When I came to Sweden, I was told that one of the most important things I could learn to help me adapt to life in Sweden is ‘tvättstugalagen'(the law of the laundry room).
In a big city like Stockholm, space is at a premium, so all apartment blocks have a communal laundry room. Some people have washers and driers in their apartments but generally the bathrooms are very small, so most people use the communal laundry facilities. The machines are maintained by the landlord and are usually nice and big so you can get huge loads done quickly. In addition there are ironing machines, hot cupboards, folding tables, and facilities for washing by hand. My laundry room has a little library as well.
I tend to do my laundry once every second week and it takes two hours from start to finish. Below is my laundry room. For 85 apartments we have four huge machines, two big tumble driers, two hot cupboards, one ironing machine for sheets and two folding tables. Some laundry rooms are really big though, servicing about 500 apartments.
The rules are pretty simple. You use a manual cylinder (the number on your cylinder corresponds to your apartment number) or electronic booking system to book one set of machines. In the case of manual booking cylinders, if someone has not taken their machines 30 minutes after the time they booked, anyone can use them. If you don’t want to book time, you can ‘park’ your cylinder at the bottom of the board.
So in theory everything should be very organised and civilised. Swedes are non-confrontational by nature and generally follow rules. You also seldom see or speak to your neighbours. But in the laundry room, all bets are off. There is sighing, grumbling, fights over lint left in the machine, passive-aggressive notes about people taking the wrong washing time. You see neighbours you have been living beside for 20 years but never spoken to in their pyjamas and half-asleep, doing their washing. You also see that people who behave really well everywhere else can have bad laundry room manners.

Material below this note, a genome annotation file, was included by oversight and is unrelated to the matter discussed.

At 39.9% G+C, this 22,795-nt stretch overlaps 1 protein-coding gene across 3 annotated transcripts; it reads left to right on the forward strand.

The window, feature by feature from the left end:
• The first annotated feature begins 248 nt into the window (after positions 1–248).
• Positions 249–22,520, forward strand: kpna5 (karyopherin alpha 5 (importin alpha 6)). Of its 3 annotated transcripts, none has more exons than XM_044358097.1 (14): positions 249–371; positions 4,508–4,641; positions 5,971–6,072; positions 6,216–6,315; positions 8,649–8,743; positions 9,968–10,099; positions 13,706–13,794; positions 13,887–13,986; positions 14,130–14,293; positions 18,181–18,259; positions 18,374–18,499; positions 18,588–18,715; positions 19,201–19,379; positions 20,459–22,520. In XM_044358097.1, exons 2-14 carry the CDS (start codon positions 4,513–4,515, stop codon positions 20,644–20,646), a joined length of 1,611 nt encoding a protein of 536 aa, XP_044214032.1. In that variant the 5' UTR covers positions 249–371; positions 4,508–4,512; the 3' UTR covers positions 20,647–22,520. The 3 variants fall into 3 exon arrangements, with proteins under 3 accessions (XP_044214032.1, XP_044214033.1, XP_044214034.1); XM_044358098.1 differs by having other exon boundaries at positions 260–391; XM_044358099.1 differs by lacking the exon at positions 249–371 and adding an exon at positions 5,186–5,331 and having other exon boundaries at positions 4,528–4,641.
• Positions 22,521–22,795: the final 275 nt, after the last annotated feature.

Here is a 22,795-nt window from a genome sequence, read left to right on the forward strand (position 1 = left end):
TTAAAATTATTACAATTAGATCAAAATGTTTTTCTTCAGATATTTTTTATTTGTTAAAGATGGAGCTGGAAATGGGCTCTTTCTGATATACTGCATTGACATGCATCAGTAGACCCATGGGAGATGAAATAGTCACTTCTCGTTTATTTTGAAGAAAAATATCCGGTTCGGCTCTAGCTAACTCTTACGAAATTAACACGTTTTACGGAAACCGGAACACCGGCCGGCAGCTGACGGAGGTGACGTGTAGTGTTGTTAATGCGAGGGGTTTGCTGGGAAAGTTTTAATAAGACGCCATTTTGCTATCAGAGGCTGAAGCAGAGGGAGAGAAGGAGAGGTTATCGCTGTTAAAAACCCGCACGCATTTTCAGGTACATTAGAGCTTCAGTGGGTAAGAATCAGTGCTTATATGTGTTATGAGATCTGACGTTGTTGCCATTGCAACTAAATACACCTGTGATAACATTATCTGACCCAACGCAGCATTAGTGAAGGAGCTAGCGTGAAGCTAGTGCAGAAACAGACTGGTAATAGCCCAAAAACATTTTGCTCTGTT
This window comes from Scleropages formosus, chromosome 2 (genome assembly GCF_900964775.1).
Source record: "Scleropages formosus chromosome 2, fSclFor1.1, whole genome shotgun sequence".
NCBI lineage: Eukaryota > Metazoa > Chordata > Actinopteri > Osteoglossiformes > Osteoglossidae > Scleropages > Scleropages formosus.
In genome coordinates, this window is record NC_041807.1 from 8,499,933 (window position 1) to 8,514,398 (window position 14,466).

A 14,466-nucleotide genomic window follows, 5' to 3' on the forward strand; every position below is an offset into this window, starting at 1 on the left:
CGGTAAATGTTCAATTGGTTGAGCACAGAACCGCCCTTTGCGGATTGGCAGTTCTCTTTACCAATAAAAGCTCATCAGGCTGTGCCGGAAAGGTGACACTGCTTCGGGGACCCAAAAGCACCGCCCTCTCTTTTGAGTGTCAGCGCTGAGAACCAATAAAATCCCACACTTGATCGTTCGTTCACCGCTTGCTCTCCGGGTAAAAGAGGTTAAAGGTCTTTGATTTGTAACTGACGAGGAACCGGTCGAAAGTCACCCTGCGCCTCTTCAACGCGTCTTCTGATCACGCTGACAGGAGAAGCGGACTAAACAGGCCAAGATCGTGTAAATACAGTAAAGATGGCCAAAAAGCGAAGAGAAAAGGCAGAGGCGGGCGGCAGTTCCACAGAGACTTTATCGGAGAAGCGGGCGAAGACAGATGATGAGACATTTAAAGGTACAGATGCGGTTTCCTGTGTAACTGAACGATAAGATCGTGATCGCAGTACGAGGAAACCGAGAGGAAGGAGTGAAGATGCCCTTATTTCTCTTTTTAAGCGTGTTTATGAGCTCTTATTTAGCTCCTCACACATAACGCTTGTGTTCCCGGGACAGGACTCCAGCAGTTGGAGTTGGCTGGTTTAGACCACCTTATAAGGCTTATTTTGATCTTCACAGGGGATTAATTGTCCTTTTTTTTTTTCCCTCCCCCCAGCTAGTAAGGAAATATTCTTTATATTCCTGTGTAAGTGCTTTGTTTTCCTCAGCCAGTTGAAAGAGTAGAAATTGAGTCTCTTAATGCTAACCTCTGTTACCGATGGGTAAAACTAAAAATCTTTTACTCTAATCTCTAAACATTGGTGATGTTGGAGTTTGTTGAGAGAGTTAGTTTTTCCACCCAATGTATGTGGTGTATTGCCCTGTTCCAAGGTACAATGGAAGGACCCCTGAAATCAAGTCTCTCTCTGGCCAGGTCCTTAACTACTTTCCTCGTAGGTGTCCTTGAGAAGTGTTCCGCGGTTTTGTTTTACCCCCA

The most common issues are people just leaving their washing in the machines or dryers. That means that a stranger has to take your underwear and other unmentionables out of a machine in order to be able to do their washing. Also – people stealing laundry times, not cleaning up after themselves, not cleaning the lint filters putting softener in the liquid detergent section, dyeing clothes in the machines, washing underwire bras in the machines. And my own pet hate, people who never book but try and sneak their washing in just before your time starts, meaning you have to wait for them to finish.
The funny thing is, I used to think it was unnecessary the way people got so cross over small things in the laundry room. Now I am one of them. And it is true – learning the rules of the laundry room went a long way to helping me learn my way around the culture.
Having done some research though, I found that Swedes are not alone in having frustrations when using a communal laundry!